Video: Seeing the beauty in fat

Golda Poretsky holds sign: I embrace Body Love because I'm HAPPIEST when I love and accept my body!

Golda Poretsky


We get taught in our culture that thin is attractive and fat isn’t, so it can take work to undo that training. I know we often say that “all bodies are beautiful” and can come in “all shapes and sizes” but I think we all know plenty of people who say that and do not mean it. Sometimes, finding fat bodies attractive is something we have to learn is OK, just like we learned to believe that skinny bodies are the most beautiful. Most of us cannot choose what we are socialized to believe as children, which sucks. But the cool thing is that as adults, we can work to unlearn fatphobia, freeing ourselves to see a greater diversity of bodies as attractive.
Golda Poretsky has a great video over on Everyday Feminism about being able to see fat as beautiful when we’ve been taught otherwise.

So much of what we find attractive is determined by the media we consume. This media has presented a very particular definition of beauty, part of which is thinness. So how do we, as body-positive feminists, move past this generalized and restrictive definition of beauty and start to find the beauty in fat?

(I apologize I haven’t found a transcript for this video. If anyone’s able to post one in the comments I’d be very grateful!)

Some of my favorite points from the video:

1. Though our society currently holds skinny bodies as more beautiful, that has not always been so, and will not always be so.  It’s not even the case in all societies right now.

2. Remember that your body is not just for viewing: it is for touching, feeling, and using.

3. Actively look for the beauty in others, even if they are not someone who initially strikes you as attractive. This will train you to find beauty in a diversity of bodies.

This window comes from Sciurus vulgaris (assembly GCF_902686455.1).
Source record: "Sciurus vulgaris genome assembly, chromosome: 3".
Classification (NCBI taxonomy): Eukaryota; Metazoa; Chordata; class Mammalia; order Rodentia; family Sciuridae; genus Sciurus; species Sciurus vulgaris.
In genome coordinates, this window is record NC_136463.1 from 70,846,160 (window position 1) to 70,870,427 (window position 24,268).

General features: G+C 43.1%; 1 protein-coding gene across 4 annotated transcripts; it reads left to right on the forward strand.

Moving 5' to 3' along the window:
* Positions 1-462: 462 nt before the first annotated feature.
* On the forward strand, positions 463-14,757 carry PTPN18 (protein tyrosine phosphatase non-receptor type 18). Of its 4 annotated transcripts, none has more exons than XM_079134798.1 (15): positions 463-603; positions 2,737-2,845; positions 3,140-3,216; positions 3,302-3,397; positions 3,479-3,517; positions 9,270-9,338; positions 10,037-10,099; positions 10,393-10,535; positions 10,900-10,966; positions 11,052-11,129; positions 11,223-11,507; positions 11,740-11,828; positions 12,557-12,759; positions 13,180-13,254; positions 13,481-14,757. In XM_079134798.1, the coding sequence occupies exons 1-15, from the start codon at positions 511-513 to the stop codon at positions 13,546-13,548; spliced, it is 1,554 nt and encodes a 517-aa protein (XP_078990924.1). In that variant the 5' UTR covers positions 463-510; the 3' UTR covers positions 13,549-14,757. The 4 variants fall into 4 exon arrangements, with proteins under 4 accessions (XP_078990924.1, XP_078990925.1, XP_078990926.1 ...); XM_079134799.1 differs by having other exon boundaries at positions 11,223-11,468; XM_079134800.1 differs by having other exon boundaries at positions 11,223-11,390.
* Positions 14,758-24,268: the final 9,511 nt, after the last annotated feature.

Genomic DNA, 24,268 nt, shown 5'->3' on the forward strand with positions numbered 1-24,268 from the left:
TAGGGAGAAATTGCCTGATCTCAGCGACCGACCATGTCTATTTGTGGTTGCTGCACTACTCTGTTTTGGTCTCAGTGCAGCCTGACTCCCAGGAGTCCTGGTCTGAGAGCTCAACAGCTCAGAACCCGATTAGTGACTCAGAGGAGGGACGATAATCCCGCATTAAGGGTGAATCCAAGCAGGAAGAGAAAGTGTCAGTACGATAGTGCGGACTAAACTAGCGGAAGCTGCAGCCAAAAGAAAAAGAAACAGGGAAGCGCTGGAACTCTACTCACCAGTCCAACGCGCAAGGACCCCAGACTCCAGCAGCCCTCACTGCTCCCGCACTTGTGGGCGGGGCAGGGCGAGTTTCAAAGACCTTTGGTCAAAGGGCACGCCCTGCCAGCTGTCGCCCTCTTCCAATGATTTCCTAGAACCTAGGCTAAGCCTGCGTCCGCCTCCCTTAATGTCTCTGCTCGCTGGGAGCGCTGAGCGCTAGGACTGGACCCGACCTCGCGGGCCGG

I would add one final point of my own:

4. Don’t fat shame others, and equally as important, don’t fat shame yourself in front of others, particularly children. Hearing peers and people we look up to hate on their body is 100 times worse than watching television. And that shit’s bad.

 

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Juliana Britto Schwartz is a blogger and a feminist babysitter.

Bay Area, California

Juliana is a writer, a speaker, and a consultant. Her blogging work focuses on feminist and racial justice movements lead by Latinas throughout the Americas, touching on issues such as environmental justice, immigration, colonization, land rights and indigenous movements. She has been a regular Contributor to Feministing since Spring of 2013, and also been published on the Huffington Post, Mic, and the Feminist Wire. Juliana studied Latin American and Latinx Studies at the University of California and is now based in the Bay Area where she has worked with various organizations on social media and communications strategy. In her free time, she likes to dance salsa and tango and practice Portuguese with her cousins via Skype.

Juliana is a Latina feminist writer and digital communications specialist living in California.

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  • http://feministing.com/members/pasithea/ Jessica

    In my pre-teen and teenage years I hated myself and my body because I was not a skinny minnie in any shape or form. I have always been and always will be a larger woman. It took me a long time to start ignoring the social expectations of what I should look like as a woman and start embracing and loving myself and my body the way it is. I have been much happier with myself since I have come to terms with my body image and rejected the idea that I am somehow ugly because I am fatter than most. No woman should have to feel this way whether they are overweight, underweight or anywhere in between.

    I have met plenty of women and girls of all shapes and sizes who hated their bodies. Plenty of them were perfectly healthy too! We may not be able to drastically change the media and what it portrays but as mothers, sisters, daughters, grandmothers, and friends we can encourage and help our female family and friends to feel good about themselves and tell them they are beautiful just the way they are.

    • http://feministing.com/members/julianabritto/ JulianaBrittoS

      Hi Jessica,

      Thanks for sharing your story! I totally agree, I hope that more and more women can begin to change the way we think about fat bodies.